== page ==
Adi Goodrich’s Sing-Thing
Photography by Chantal Anderson
Produced by Managing Editor Anna Caradeuc
Spatial Designer Adi Goodrich Debuts Sing-Thing, a Light-Hearted Line of Sculptural Furniture Sing-Thing’s debut collection, ‘The Frunchroom,’ is a heartfelt homage to the silhouettes, materials, and character of Goodrich’s most treasured influences.
Known for her lively and surrealist interiors, spatial designer Adi Goodrich (of DREAMS, Wine & Eggs, and Sing-Sing Studio) is returning to her roots of whimsical woodworking with the debut of Sing-Thing, a small-batch line of sculptural furniture that would dance if it could.
Beaming with confidence and joy, Sing-Thing’s debut collection, ‘The Frunchroom’ is a heartfelt homage to the silhouettes, materials, and character of Goodrich’s most treasured influences from the French
L’Esprit Nouveau movement to Lina, the beloved northern Italian woman that taught Goodrich how to live. A tip of the hat to Chicago, the collection’s namesake is a playful reference to the south-side word, ‘frunchroom,’ loosely defined as the front room in someone’s home that houses all of the family’s best moments, most prized possessions, and happiest times.
Dressed in cherry wood and laminate, the collection includes two tables (Lina and Dorothy Daisy), The Duality Dining Chair, the Sketti Side Table, an Egg Pendant and Egg Lamp, the Not a Knot Vase designed in collaboration with ceramicist Becki Chernoff (bX Ceramics), the Juju mirror, and a reading chair that is not a rocking chair. “Picture a wet Sophie Taeuber-Arp painting that’s fallen on top of a Charlotte Perriand table — that’s the soul of Sing-Thing,” says Goodrich.
Inspired by and made for creative types, Sing-Thing is an offbeat celebration of artful, anti-capitalist objects — the production process is honest and local and the results are full of certitude and glee. Each piece in the collection is born from 4’ x 8’ sheet material that’s handled, cut, and cared for by Goodrich along with a small team of collaborators at her Los Angeles studio. “I wanted to create a furniture line that was rooted in clever efficiency, using pre-cut 4′ x 8′ sheets and then assembling all the pieces in my studio — a small yet mighty 8’x10’ space that’s hardly bigger than a full sheet of plywood. I call it my female Enzo Mari approach in reference to Autoprogettazione, his book about user-made furniture using ubiquitous materials like pre-milled pine boards and plywood,” says Goodrich. Sweet and fleeting, styles and colorways within each collection will be produced in intimate quantities and the process at large will be slow and steady, leaning emphatically into Goodrich’s anchoring belief that “hands should make all of the things in our homes.”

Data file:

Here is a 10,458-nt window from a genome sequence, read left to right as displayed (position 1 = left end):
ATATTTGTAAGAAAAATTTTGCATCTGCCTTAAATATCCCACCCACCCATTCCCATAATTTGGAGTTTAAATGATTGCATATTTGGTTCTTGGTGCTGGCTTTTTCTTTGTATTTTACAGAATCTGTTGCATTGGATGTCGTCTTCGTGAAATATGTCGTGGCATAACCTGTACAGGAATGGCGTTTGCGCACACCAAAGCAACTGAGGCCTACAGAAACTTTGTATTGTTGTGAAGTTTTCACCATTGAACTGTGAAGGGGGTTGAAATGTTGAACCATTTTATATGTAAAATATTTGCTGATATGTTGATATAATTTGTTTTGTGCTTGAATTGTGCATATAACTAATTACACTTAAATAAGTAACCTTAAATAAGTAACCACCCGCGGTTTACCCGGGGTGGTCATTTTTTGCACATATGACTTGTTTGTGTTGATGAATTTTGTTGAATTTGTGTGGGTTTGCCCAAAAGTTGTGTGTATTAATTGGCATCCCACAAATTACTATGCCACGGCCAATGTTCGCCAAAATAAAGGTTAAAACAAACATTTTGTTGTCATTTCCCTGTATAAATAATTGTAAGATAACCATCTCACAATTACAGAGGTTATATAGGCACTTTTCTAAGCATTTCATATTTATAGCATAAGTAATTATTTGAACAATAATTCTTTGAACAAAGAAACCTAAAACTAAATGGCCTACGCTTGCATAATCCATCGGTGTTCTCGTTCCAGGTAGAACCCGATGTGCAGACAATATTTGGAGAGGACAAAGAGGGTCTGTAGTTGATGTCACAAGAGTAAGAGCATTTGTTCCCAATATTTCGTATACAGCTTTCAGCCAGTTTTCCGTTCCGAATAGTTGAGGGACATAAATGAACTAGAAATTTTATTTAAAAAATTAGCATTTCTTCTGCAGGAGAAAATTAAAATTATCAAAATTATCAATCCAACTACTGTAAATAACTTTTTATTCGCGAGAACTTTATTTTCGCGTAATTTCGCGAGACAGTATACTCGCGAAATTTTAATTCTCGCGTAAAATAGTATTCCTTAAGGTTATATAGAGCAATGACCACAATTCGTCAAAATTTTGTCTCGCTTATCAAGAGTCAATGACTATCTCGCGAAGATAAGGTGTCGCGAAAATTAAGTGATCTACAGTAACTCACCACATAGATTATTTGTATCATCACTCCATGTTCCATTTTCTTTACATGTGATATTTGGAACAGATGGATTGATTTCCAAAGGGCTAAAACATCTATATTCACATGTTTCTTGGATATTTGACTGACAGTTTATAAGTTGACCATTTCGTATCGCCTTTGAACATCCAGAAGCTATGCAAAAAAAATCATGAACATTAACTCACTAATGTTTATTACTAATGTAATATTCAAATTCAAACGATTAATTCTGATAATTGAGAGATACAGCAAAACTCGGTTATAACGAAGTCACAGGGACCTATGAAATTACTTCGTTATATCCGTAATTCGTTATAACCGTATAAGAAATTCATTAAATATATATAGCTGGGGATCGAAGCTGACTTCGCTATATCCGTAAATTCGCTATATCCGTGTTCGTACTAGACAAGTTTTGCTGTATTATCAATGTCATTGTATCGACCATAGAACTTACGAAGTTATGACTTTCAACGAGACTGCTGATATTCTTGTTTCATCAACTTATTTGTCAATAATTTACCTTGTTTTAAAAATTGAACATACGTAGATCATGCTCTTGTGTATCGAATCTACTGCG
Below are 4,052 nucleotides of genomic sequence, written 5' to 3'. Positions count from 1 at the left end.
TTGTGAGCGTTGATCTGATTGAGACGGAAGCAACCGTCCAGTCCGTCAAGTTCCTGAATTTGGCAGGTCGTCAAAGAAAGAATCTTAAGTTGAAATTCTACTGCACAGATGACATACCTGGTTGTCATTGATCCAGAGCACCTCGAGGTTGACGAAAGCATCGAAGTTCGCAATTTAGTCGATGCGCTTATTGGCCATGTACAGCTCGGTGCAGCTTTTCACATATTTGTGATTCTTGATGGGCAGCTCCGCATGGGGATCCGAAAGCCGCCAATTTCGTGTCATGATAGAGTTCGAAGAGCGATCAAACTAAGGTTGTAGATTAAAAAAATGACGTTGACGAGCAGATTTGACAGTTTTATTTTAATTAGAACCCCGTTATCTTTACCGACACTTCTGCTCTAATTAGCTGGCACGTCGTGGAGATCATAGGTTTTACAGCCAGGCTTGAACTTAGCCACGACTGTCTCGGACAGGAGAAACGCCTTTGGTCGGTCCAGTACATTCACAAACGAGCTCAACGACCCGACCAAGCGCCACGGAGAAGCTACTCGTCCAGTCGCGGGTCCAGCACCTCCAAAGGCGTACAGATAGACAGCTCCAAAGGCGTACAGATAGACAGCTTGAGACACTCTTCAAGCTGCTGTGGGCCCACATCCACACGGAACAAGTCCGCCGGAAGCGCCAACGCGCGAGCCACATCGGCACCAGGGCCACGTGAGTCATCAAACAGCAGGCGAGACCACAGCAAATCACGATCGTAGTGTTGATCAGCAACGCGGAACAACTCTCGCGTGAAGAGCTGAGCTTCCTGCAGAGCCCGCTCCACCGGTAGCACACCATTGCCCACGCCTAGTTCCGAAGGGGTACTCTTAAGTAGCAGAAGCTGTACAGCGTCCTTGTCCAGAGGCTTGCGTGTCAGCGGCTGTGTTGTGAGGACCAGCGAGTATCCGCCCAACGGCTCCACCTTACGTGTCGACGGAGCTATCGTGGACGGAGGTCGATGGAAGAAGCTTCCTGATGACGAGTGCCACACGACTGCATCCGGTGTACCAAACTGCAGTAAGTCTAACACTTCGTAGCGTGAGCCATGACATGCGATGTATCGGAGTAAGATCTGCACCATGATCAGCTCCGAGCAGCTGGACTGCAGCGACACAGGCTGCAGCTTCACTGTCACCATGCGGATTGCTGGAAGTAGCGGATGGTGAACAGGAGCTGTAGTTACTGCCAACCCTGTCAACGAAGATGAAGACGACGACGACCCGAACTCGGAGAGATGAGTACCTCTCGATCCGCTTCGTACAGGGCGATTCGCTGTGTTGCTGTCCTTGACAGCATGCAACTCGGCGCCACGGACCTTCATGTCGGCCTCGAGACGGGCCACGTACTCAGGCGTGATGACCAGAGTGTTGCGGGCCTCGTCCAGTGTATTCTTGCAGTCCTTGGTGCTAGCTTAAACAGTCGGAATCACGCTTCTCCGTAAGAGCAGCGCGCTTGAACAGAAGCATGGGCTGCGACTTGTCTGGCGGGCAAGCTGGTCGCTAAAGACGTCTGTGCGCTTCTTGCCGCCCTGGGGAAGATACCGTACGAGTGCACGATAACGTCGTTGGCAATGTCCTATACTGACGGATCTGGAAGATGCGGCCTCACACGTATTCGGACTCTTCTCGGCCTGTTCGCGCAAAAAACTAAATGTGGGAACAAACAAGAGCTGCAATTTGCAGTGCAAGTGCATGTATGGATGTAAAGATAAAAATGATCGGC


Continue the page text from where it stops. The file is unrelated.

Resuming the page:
The daughter of an architectural restorer and antiques dealer, Goodrich is no stranger to the hands-on practice of furniture design having clocked countless hours at the lumber yard throughout her childhood and to this day through her own creative career. Often crafting many of the custom pieces found throughout her interior design projects, Goodrich has a decade of experience under her belt, designing inspired spaces and the objects within them from a surrealist boutique called DREAMS and a cinematic shop of provisions dubbed Wine & Eggs to the Life on Marz Community Club in Chicago plus the upcoming headquarters for the Flamingo Estate, a natural wine shop in the desert, and the first brick and mortar for the beloved online retailer, Lisa Says Gah.
As one half of Sing Sing Studio – the award-winning creative studio she runs with her partner, Sean Pecknold – Goodrich is best known for her larger-than-life-scale design and art activations like a Perpetual Sunset at Instagram’s HQ, the music video for the Dirty Projectors song, “Break Thru,” and photography and set design for Dropbox’s ‘Co-Creation’ campaign. Most recently, she and Pecknold designed the set for the 2022 Fleet Foxes tour. On the heels of this work, Sing-Thing came to life as an outlet for Goodrich to create objects for all people, not just clients, to live with.
“As a set designer, you often only make things that stay on the screen or a billboard. So, for me, I wanted to create something for the public to have in their homes. It’s like fashion’s ‘Ready to Wear’ – perhaps Sing-Thing is ‘Ready to Live,’” says Goodrich.
Adi lives in Los Angeles where she runs Sing-Sing Studio with her partner Sean Pecknold.